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  • In this study it was demonstrated that also in mice

    2022-01-13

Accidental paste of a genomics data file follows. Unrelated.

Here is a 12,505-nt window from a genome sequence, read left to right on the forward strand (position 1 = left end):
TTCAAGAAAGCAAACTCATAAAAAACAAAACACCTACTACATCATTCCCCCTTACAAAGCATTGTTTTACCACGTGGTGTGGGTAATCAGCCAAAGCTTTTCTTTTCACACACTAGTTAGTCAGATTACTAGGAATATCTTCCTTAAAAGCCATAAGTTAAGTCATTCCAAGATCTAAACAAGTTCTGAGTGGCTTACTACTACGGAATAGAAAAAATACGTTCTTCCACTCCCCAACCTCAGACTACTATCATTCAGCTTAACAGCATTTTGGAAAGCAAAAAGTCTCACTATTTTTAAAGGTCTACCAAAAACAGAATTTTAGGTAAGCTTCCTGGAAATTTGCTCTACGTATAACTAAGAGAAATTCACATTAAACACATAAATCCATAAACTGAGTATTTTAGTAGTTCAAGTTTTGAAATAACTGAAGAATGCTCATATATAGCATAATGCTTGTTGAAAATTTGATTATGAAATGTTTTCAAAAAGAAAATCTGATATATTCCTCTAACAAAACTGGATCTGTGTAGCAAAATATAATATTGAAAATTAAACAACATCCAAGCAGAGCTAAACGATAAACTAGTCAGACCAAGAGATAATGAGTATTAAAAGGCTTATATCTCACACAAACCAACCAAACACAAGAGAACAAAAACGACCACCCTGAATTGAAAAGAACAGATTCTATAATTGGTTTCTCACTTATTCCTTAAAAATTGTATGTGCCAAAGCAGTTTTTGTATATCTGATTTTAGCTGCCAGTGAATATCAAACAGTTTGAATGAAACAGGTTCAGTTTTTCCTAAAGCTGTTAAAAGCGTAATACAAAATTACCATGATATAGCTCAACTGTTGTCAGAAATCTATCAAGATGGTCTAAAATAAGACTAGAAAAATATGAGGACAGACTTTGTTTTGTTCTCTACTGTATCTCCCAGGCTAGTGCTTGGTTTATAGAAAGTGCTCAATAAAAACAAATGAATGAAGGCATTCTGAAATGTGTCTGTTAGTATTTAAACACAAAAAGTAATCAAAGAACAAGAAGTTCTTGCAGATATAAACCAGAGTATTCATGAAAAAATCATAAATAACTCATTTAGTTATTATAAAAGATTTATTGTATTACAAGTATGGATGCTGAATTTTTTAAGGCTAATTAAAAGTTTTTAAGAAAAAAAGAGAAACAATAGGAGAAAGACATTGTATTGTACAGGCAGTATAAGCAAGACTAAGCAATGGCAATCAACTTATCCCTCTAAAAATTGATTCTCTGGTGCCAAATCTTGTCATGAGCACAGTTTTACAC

In this study it was demonstrated that also in mice chronically exposed to CS, lung inflammation persists after SC and is associated with a progressive alveolar loss and remodeling of respiratory tract, characterized by the onset of bronchial and bronchiolar GCM and peribronchiolar fibrosis. Persistent inflammation is characterized in these mice by an increased cellularity with a significant increase of neutrophils and macrophages in the peripheral structure of the lung and a persistent activation of NF-κB associated with a nuclear localization of the p65 (RelA) component of the complex that modulates transcription of target genes. In particular, RelA can enhance the transcription of a series of downstream target genes such as proinflammatory or anti-inflammatory cytokines and chemokines (ie, KC, MIP-1β, IL-6, and IL-10) or Rifapentine (such as macrophage metalloprotease-12, arginase 1) and factors (ie, FGF-1, PAR-1, and IL-13), which have been implicated in alveolar destruction or in peribronchiolar and bronchial remodeling. In particular, up-regulation of genes encoding the attractants CXCL1/KC (the murine IL-8 homolog) and chemokine (C-C motif) ligand 4/MIP-1β would explain the prolonged presence of polymorphonuclear leukocytes and macrophages in peripheral lung structures of mice after SC, whereas the increased expression of arginase 1 and FGF-138, 39 could explain the consistent collagen deposition in peribronchiolar areas. In addition, the strong macrophage metalloprotease-12 expression coincided with the progression phase of the disease probably for enzyme destruction of alveolar structures by macrophages. A link between PAR-1 and IL-13 overexpression and development of GCM may be postulated on the basis of our recent work and other ones published on this matter.32, 41 FPRs belong to the family of pattern recognition receptors, G-protein–coupled receptor family that regulate innate immune responses. Three FPRs have been identified in humans: FPR-1, FPR-2, and FPR-3, which have been described across several species, including mouse. Distinct to the other member of the FPR family, the function of FPR-3 remains relatively poorly understood. FPR-1 and FPR-2 have diverse roles in the initiation, propagation, and resolution of inflammation. Murine orthologs of human FPR-1 and FPR-2 share a relative high sequence homology, are expressed on similar cell types (neutrophils, macrophages, monocytes, fibroblasts, epithelial, and endothelial cells), and induce the same effects of neutrophil chemotaxis, degranulation, reactive oxygen species production, and phagocytosis. FPR-1 was originally identified in phagocytic leukocytes and mediates cell chemotaxis and activation in response to the bacterial formylated chemotactic peptides (eg, formyl-methionyl-leucyl phenylalanine). Agonist binding to FPR-1 elicits a signal transduction cascade involving phosphatidylinositol 3-kinase, protein kinase C, mitogen-activated protein kinases, and the transcription factor NF-κB. Unlike FPR-1 that is expressed at high levels in both peripheral blood monocytes and neutrophils, FPR-2 is prevalently expressed in monocytes. Signals on both receptors can induce neutrophil recruitment to sites of inflammation, reactive oxygen species production, degranulation, and cytokine release as well as FPR signaling can induce an alternatively activated phenotype in macrophages that express IL-13, IL-4, and arginase that uses arginine to produce proline, an essential amino acid for collagen synthesis. Although FPRs were initially thought to bind only N-formylated peptides of bacterial origin (which are recognized as potent pathogen-associated molecular patterns), FPRs also bind mitochondrial formylated peptides (damage-associated molecular patters) released from the cell after necrotic cell death, and other inflammatory nonformylated ligands that include cathepsin G, serum amyloid A, and β amyloid or anti-inflammatory agonist such as annexin A1 and lipoxin A4.